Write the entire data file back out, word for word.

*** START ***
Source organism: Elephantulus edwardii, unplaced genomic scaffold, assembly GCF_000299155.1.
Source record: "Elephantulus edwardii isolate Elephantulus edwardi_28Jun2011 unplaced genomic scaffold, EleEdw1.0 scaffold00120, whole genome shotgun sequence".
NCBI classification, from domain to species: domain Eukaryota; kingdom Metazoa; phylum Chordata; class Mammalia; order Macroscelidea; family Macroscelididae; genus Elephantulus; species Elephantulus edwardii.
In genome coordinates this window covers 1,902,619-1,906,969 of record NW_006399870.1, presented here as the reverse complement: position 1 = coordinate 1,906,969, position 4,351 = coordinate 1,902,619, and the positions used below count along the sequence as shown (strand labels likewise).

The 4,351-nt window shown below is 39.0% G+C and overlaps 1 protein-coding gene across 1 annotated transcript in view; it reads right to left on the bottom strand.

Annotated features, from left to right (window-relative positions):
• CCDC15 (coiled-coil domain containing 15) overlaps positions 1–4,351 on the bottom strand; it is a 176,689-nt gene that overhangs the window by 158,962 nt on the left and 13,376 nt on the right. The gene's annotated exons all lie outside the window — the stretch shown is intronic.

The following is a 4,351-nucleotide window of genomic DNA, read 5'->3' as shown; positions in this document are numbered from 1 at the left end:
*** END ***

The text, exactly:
Source organism: Elephantulus edwardii, unplaced genomic scaffold, assembly GCF_000299155.1.
Source record: "Elephantulus edwardii isolate Elephantulus edwardi_28Jun2011 unplaced genomic scaffold, EleEdw1.0 scaffold00120, whole genome shotgun sequence".
NCBI classification, from domain to species: domain Eukaryota; kingdom Metazoa; phylum Chordata; class Mammalia; order Macroscelidea; family Macroscelididae; genus Elephantulus; species Elephantulus edwardii.
In genome coordinates this window covers 1,902,619-1,906,969 of record NW_006399870.1, presented here as the reverse complement: position 1 = coordinate 1,906,969, position 4,351 = coordinate 1,902,619, and the positions used below count along the sequence as shown (strand labels likewise).

The 4,351-nt window shown below is 39.0% G+C and overlaps 1 protein-coding gene across 1 annotated transcript in view; it reads right to left on the bottom strand.

Annotated features, from left to right (window-relative positions):
• CCDC15 (coiled-coil domain containing 15) overlaps positions 1–4,351 on the bottom strand; it is a 176,689-nt gene that overhangs the window by 158,962 nt on the left and 13,376 nt on the right. The gene's annotated exons all lie outside the window — the stretch shown is intronic.

The following is a 4,351-nucleotide window of genomic DNA, read 5'->3' as shown; positions in this document are numbered from 1 at the left end: